According to the header of one well known blog “Dizzy thinks. And then blogs. A lot of us do it the other way around.” from Croydonian – and Iain Dale writes “Thoughtful rather than ranting”.
I’m not sure how these testaments explain his latest musing on a trend he perceives of increasing numbers immigrant BIg Issue salesmen (coming over here stealing our cardboard boxes presumably – oh I see he has that covered in his final para which jokes “Were I to get all ‘Daily Mail-esque’, I might even suggest that they were all coming over here and stealing our homeless peoples jobs, but I shan’t accept to do so with deliberately ironic undertones.”?)
Anyway, as we know from his testaments, Dizzy thinks. And then blogs. Which no doubt explains the startling assertion at the end of his opening paragraph:
“I don’t really buy the Big Issue unless I’m absolutely desperate for something to read, but I’ve noticed something strange occuring with the vendors in recent months. For those that don’t know the Big Issue is a magazine that the ‘homeless’ sell. I use quotes around homless [sic] because there have been cases of vendors actually making a fortune and living very good lives.”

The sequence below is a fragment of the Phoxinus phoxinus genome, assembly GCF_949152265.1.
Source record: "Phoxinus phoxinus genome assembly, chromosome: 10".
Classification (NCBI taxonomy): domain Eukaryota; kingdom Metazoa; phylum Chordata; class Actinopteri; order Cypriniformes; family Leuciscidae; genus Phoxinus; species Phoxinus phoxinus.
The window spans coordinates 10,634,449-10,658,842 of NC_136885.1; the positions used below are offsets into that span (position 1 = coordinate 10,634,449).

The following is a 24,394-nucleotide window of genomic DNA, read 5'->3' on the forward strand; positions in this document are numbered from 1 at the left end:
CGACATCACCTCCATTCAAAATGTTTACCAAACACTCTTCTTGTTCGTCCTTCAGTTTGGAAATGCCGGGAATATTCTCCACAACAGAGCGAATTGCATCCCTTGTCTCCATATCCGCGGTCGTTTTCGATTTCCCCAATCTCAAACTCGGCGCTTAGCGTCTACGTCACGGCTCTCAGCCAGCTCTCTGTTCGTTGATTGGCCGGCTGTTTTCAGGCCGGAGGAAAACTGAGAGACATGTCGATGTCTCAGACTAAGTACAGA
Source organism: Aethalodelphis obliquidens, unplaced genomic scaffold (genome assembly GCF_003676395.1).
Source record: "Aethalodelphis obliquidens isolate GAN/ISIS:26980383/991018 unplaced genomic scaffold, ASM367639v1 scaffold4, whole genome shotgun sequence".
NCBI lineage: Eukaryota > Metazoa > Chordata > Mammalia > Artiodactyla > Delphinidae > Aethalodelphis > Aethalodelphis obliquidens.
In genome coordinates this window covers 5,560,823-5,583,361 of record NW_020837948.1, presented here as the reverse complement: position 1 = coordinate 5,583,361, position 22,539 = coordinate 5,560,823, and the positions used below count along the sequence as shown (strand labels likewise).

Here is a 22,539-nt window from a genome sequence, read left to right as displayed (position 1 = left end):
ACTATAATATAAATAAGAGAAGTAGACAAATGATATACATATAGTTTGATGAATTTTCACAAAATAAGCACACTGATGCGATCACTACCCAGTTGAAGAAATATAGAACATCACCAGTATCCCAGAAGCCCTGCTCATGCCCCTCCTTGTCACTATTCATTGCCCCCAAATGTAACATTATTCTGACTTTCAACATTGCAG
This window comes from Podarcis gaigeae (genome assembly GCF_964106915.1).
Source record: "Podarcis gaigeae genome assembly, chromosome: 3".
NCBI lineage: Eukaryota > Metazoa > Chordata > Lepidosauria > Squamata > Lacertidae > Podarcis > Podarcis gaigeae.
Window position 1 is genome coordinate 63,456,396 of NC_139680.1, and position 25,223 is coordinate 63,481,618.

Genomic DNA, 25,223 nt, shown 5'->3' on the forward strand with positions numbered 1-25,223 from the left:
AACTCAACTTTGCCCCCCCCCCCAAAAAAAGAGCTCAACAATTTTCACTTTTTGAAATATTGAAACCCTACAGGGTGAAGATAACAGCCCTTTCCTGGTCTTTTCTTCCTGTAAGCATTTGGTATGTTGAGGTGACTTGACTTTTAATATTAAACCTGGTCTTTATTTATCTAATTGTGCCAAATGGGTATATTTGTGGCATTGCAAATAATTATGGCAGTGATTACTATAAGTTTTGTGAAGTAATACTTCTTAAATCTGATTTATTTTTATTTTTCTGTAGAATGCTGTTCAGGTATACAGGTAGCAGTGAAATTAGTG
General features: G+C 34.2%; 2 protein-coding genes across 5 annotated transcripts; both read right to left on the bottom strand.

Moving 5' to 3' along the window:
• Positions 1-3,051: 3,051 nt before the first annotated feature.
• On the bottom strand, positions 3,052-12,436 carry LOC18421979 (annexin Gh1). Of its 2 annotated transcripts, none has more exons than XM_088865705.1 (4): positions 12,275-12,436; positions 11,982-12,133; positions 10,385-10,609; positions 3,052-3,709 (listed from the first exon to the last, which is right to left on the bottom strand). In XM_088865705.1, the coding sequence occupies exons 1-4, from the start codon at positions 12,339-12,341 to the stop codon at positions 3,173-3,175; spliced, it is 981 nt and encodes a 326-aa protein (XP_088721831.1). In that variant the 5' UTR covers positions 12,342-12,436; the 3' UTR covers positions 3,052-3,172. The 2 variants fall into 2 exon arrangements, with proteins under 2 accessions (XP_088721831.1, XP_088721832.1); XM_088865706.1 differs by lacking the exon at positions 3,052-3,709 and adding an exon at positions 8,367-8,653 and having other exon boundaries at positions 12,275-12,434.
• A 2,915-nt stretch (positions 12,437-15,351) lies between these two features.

Strangely no examples are given of these Big Issue sellers that have made “fortunes” (although I’m guessing that one news story from 2000 – where a director of the magazine indicates that the vendor’s badge is removed in the circumstances where someone had saved from a substantial sum from their sale of the magazine – underlies his assertion).
My own experience of Big issue sellers – through talking to various vendors in various parts of central Scotland – is that this is not a job they want to do any longer than they have to. It is a mechanism to get back into accommodation which is not hostels or homeless shelters or living rough. It is a means to get to a position that they can resume working life. All were “homeless”. Some were immigrants. But my experience is that they have mainly been English homeless from the south east of England who came to Scotland because our local authorities and citizens treated those that had the misfortune to become homeless more humanely than equivalents in the south east.
Thanks to Dizzy, who has clearly thought long and hard about this before blogging on this topic, I now realise I’ve been duped. These individuals no doubt spend their evenings counting out their takings in big piles before locking them in safes in their bijou studio flats before pulling on the Armani jackets and making their way onto the panel in Dragon’s Den handing out flipping great wadges of cash to deserving crackpot inventors – rather than returning to hostels with curfews and restrictions on what can be taken in, or retiring to the various public gardens around Scottish towns and cities.